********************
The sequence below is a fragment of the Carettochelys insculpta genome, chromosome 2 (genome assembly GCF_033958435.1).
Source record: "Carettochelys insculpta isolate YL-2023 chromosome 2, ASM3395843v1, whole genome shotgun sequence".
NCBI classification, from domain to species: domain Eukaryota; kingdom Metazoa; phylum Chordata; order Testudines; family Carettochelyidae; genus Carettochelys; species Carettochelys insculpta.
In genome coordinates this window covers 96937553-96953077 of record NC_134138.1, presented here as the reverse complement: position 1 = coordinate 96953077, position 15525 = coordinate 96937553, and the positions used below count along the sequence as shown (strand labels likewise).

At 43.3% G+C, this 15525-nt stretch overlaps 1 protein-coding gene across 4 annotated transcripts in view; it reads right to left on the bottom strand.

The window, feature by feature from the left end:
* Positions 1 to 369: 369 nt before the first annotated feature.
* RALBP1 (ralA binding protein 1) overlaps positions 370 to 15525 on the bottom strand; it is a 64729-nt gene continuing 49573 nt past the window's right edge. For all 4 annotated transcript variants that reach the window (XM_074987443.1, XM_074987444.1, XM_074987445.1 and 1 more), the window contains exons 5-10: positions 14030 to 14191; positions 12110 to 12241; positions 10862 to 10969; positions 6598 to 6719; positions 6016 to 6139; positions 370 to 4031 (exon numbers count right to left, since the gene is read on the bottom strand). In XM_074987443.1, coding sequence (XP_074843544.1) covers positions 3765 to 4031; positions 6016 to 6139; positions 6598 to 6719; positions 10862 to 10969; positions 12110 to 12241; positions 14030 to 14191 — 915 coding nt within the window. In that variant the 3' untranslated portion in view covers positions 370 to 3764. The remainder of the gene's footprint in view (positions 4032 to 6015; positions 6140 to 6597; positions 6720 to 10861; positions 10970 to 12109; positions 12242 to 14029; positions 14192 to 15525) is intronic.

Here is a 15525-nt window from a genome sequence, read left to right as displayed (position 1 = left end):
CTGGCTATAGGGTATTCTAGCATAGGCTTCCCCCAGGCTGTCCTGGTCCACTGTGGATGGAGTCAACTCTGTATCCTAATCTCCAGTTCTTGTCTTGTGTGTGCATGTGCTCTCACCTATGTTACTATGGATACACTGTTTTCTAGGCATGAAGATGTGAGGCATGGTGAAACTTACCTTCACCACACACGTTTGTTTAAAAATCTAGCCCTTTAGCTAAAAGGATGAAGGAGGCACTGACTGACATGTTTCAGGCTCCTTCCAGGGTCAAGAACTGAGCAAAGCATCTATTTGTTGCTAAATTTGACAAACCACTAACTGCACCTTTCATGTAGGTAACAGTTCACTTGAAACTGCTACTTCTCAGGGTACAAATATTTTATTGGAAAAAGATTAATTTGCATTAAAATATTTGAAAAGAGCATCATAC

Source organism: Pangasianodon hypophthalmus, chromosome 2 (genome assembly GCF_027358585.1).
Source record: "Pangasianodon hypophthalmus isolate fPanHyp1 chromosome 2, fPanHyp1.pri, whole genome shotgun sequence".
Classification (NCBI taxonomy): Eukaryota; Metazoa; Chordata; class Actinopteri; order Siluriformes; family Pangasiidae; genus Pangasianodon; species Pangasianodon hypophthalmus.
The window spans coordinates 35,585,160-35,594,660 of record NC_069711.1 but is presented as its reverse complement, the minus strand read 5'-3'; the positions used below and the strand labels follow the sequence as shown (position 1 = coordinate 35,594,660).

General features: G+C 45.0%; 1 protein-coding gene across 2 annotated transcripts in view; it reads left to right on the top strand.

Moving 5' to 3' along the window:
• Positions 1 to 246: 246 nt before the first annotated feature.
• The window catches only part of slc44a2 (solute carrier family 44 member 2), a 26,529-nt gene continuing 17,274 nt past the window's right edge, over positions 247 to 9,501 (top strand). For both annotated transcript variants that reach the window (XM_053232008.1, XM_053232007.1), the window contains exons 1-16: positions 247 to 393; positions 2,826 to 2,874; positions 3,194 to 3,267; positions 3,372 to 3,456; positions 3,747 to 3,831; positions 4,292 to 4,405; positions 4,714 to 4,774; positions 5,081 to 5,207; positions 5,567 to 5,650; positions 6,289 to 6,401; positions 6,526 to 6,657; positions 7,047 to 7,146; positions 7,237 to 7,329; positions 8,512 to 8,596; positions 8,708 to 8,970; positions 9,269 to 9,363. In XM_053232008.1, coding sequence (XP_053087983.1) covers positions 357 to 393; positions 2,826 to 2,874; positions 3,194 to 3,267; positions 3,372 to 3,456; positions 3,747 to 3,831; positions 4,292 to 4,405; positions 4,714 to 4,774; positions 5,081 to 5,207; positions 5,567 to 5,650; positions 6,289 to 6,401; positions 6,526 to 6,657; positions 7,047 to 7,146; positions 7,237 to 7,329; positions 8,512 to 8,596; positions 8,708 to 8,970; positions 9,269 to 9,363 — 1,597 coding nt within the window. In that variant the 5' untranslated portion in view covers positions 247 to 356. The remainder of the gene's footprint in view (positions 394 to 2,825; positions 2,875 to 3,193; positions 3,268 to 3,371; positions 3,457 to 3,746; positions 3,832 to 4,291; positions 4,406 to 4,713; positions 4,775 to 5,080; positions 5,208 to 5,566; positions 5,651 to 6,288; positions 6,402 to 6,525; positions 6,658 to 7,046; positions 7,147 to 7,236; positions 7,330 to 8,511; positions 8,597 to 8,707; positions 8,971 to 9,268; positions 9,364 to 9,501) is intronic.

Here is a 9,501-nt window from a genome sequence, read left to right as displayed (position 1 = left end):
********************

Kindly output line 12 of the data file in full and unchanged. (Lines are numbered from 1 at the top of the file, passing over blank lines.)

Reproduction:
Source record: "Pangasianodon hypophthalmus isolate fPanHyp1 chromosome 2, fPanHyp1.pri, whole genome shotgun sequence".